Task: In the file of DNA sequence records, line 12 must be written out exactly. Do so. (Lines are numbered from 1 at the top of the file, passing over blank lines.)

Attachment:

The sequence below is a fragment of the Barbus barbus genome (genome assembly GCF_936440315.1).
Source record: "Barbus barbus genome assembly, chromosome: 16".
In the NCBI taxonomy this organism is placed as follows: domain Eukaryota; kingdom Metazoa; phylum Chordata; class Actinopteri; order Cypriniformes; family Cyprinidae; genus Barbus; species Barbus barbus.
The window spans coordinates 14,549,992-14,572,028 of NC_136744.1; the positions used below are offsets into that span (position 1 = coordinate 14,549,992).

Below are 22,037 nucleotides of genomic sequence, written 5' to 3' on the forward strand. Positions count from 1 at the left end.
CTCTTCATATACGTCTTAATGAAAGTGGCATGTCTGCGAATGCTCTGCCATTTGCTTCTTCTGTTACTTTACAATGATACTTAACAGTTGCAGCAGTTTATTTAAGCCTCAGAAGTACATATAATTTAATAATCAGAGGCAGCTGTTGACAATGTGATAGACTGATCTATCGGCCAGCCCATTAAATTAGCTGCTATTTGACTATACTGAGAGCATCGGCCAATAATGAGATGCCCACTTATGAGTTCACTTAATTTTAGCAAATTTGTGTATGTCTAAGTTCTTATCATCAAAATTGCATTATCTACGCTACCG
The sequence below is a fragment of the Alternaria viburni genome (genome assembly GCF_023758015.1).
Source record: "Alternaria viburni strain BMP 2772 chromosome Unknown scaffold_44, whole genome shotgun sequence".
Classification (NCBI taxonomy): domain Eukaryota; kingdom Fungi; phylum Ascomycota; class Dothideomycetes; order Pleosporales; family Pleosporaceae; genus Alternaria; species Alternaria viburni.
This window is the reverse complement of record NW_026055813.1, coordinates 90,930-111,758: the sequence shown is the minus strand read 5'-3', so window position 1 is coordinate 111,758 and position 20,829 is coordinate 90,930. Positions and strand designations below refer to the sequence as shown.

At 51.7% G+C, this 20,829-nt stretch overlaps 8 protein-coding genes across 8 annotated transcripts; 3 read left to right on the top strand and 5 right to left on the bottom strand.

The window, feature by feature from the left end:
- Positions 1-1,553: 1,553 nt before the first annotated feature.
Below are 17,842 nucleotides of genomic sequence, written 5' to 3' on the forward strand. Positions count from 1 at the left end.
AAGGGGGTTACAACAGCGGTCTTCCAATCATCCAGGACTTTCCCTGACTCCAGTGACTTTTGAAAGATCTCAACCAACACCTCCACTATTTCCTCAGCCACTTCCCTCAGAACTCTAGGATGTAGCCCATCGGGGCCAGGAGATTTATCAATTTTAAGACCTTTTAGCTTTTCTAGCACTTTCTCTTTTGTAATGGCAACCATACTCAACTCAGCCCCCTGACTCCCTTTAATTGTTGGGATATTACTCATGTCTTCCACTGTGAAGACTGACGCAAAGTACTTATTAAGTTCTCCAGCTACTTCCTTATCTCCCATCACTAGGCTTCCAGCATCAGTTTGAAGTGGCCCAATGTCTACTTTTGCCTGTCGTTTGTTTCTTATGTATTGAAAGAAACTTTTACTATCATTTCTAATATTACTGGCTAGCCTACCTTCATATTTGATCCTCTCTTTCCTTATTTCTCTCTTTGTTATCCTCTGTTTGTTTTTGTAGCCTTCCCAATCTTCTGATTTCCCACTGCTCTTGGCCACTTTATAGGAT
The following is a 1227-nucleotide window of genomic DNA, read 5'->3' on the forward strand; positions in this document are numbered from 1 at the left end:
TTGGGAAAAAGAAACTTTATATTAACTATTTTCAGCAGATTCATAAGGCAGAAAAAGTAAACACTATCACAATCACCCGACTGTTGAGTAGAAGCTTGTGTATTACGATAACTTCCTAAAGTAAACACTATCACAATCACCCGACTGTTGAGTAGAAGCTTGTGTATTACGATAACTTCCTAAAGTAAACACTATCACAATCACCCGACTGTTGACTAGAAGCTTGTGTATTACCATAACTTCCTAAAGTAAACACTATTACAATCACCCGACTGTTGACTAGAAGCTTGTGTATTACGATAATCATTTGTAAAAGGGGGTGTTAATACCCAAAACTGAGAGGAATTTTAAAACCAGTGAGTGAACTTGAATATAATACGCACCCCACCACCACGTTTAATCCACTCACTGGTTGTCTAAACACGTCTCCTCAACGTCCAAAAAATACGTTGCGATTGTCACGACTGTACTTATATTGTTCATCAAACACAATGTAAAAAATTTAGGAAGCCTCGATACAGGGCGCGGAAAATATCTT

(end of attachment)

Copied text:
The window, feature by feature from the left end: